Moribund MoCo economy forces Brookfield to go with residential for 4 Bethesda Metro Center tower

And the hits just keep on coming. Montgomery County's future of fewer jobs and more overcrowded classrooms is further cemented by developer Brookfield's decision to go with residential housing instead of office space at their planned 4 Bethesda Metro Center tower. A high-profile location and position on the Bethesda skyline was thought to be an ideal lure for a major corporate tenant. But as other office developers have learned to their chagrin, those companies just don't want to come to an anti-business jurisdiction like Montgomery.

This is the second major blow to our moribund County economy in the last few days. Just last week, tech firm Yext announced a Rosslyn office with 500 high-wage jobs. Following Amazon's decision to choose Crystal City for its 25000 HQ2 jobs, the Yext announcement led several to declare Northern Virginia "the next Silicon Valley."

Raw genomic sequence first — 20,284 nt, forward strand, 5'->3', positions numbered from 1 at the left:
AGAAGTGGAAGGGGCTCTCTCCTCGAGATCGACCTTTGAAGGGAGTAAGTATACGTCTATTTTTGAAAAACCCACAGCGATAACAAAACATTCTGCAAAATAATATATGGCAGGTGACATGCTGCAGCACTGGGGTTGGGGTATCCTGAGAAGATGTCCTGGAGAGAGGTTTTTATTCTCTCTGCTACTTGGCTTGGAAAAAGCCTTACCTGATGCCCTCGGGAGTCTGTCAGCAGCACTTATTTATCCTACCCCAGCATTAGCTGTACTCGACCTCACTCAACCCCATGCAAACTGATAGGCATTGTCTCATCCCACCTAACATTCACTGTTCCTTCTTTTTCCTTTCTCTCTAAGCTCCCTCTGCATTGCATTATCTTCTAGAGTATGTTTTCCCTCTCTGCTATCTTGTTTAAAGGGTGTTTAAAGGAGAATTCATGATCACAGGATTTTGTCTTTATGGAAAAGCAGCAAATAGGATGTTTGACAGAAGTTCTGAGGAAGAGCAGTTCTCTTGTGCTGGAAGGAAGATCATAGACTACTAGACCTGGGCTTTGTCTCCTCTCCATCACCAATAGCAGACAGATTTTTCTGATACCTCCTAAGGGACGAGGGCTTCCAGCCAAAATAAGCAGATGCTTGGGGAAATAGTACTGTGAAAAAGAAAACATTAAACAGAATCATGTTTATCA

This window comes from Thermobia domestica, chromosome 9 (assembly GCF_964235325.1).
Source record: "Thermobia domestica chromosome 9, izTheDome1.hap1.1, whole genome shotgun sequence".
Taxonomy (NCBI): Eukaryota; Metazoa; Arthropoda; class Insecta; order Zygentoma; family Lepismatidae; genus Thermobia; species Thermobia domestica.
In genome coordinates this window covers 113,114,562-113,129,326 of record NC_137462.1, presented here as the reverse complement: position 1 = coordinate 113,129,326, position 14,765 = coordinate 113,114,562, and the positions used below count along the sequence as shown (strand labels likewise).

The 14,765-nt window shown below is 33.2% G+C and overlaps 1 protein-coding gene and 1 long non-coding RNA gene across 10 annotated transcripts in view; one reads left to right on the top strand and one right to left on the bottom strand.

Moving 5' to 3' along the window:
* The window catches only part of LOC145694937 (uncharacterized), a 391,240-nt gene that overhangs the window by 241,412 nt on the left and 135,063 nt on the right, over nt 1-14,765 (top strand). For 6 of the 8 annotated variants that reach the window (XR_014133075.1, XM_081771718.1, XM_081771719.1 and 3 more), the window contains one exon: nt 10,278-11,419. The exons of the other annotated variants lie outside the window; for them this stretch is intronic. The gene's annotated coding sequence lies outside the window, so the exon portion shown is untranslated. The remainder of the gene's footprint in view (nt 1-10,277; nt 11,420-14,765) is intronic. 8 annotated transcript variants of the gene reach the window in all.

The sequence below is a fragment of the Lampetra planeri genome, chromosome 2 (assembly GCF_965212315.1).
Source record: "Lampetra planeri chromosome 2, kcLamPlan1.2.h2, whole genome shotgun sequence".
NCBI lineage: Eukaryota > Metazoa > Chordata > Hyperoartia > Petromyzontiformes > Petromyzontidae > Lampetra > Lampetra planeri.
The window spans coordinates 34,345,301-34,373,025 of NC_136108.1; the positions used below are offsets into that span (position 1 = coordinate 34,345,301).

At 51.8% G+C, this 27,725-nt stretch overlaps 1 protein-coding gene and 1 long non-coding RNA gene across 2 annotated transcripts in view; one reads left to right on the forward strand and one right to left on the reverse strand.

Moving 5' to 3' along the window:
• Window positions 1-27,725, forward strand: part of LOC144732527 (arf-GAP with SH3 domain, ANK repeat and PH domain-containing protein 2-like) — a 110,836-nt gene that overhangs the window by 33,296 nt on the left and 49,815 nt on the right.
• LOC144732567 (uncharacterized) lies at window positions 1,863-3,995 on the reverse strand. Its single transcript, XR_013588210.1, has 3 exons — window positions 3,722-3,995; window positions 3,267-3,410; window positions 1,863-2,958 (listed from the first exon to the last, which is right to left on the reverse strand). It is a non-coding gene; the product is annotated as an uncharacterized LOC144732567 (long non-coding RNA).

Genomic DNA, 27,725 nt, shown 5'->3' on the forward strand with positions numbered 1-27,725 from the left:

After the local media allowed clueless MoCo elected officials to declare their Amazon loss a victory, let's see how our "new" County Council spins dozens of additional public school students from 4 Bethesda Metro Center as a win. LOL.

4 Bethesda Metro Center will now include up to 489 residential units, and only 16,422 SF of new retail and restaurant space.

Yext Rosslyn announcement pounds final nail into MoCo's tech job coffin

Northern VA declared
"next Silicon Valley"
after tech firm follows
Amazon's 25000 jobs
into the Old Dominion

There's nothing new about Northern Virginia destroying Montgomery County when it comes to economic development, nor about tech firms choosing the "birthplace of presidents" and D.C. over moribund, high-tax-and-regulation MoCo. But Montgomery's sad role as pinata in our regional rivalry just got weaker than ever last week, when New York-based tech firm Yext announced it would open a new office in Rosslyn with 500 high-wage jobs. On the heels of Virginia's victory in the nation's biggest job sweepstakes - Amazon's HQ2 that will open in Crystal City - the Yext move now has national power brokers officially declaring Northern Virginia the "next Silicon Valley."